|Japan National Police Agency|
The National Police Agency is the central agency of the Japanese police system.
The agency's role is to determine general standards and policies and oversee, but not interfere with, the operations of the Prefectural Police Departments, although in national emergencies or large-scale disasters the agency is authorized to take full command of Prefectural Police Departments.
Police services of the Empire of Japan were placed under complete centralized control with the Police Affairs Bureau of the Home Ministry at their core. But after the surrender of Japan, the Supreme Commander for the Allied Powers regarded this centralized police system as undemocratic.
During the Occupation, the principle of decentralization was introduced by the 1947 Police Law. Cities and large towns had their own municipal police services and the National Rural Police was responsible for smaller towns, villages and rural areas. However, most Japanese municipalities were too small to have a large police force and so sometimes they were unable to deal with large-scale violence. In addition, excessive fragmentation of police forces reduced the efficiency of police activities.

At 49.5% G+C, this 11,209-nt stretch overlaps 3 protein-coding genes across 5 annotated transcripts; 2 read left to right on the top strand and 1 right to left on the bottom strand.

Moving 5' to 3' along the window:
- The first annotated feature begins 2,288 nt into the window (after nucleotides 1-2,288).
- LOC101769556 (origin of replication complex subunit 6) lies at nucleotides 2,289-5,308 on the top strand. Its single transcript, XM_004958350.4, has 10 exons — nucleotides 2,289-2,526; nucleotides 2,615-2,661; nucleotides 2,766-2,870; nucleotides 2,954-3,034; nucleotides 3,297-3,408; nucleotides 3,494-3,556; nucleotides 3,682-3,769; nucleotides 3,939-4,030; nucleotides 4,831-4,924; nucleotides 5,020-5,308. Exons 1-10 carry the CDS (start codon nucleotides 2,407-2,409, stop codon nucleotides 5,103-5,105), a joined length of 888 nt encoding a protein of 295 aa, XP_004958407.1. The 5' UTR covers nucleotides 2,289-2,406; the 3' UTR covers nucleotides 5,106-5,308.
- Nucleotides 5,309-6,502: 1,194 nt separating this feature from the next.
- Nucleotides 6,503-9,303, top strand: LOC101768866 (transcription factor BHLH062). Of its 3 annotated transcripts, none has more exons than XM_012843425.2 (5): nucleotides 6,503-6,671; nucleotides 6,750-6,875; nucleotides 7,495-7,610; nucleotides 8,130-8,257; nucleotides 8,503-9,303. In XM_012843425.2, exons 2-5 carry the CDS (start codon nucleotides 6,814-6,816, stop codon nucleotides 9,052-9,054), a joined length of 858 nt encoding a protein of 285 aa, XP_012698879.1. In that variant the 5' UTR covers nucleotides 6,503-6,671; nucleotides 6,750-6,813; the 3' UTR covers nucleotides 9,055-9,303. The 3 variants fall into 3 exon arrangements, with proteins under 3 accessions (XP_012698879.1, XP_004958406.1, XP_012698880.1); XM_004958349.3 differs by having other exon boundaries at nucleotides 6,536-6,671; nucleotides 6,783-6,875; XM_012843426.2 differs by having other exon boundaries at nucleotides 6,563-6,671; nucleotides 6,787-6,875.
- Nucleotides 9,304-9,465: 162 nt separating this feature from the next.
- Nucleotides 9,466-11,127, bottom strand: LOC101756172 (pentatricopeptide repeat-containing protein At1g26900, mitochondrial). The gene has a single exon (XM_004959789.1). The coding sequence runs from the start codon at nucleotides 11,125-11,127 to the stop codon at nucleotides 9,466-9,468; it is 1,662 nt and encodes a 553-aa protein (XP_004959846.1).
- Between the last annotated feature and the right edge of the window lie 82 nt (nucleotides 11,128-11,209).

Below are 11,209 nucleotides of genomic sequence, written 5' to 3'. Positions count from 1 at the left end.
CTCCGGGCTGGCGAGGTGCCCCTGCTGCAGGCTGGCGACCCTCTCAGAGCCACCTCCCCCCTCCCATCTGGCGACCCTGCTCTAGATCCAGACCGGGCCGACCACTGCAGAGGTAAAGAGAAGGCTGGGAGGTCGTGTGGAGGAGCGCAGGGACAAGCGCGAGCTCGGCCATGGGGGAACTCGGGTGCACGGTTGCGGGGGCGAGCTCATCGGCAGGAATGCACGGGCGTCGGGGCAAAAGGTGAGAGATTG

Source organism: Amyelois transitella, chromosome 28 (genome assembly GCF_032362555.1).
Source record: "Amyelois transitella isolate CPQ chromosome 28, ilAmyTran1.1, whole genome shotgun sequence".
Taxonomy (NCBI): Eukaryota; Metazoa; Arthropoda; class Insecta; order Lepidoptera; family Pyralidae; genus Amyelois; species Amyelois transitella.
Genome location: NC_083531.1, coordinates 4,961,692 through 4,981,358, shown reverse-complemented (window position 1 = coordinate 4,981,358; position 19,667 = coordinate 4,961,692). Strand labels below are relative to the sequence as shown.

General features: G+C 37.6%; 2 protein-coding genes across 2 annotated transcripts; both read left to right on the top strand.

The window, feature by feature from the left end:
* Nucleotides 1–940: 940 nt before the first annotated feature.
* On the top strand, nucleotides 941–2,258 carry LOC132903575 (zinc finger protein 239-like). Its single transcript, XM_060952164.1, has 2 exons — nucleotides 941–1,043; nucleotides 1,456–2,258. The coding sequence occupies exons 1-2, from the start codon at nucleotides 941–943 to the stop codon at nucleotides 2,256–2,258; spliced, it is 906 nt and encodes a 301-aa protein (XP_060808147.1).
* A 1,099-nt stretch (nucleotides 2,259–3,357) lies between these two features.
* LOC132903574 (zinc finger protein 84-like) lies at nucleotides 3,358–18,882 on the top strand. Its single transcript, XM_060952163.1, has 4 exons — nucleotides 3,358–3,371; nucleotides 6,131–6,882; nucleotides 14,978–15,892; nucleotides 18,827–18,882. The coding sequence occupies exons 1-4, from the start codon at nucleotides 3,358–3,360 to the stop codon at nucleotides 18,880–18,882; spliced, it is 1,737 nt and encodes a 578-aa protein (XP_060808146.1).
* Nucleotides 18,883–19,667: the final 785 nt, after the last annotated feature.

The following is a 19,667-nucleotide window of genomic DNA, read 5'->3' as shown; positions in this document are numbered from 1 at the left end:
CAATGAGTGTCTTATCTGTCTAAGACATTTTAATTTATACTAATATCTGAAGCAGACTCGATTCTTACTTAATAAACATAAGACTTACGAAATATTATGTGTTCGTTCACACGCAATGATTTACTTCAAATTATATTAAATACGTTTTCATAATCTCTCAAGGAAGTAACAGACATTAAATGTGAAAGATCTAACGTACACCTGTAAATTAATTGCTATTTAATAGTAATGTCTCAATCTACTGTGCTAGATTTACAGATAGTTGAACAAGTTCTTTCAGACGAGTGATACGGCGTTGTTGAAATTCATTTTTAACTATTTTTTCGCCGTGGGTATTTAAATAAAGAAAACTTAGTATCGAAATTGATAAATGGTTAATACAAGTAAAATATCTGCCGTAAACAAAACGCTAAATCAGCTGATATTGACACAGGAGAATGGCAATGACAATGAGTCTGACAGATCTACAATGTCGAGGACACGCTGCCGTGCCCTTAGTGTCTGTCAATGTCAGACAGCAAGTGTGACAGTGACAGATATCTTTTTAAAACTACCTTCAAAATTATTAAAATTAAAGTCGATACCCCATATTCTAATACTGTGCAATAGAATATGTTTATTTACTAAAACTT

As a response to these problems, a complete restructuring created a more centralized system under the 1954 amended Police Law. All operational units except for the Imperial Guard were reorganized into Prefectural Police Departments for each prefecture and the National Police Agency was established as the central coordinating agency for these Police Departments.
- The Cultural Exchange Security Squad and the Monster Ops: Neutralization squad fall under the jurisdiction of the National Police Agency.
- The overall crime rate in Japan is low by North American and West European standards and has shown a general decline since the mid-1960s. The incidence of violent crime is especially low, due mainly to pervasive social pressure and conditioning to obey the law. Problems of particular concern are those associated with a modern industrialized nation, including juvenile delinquency, traffic control, and white-collar crime.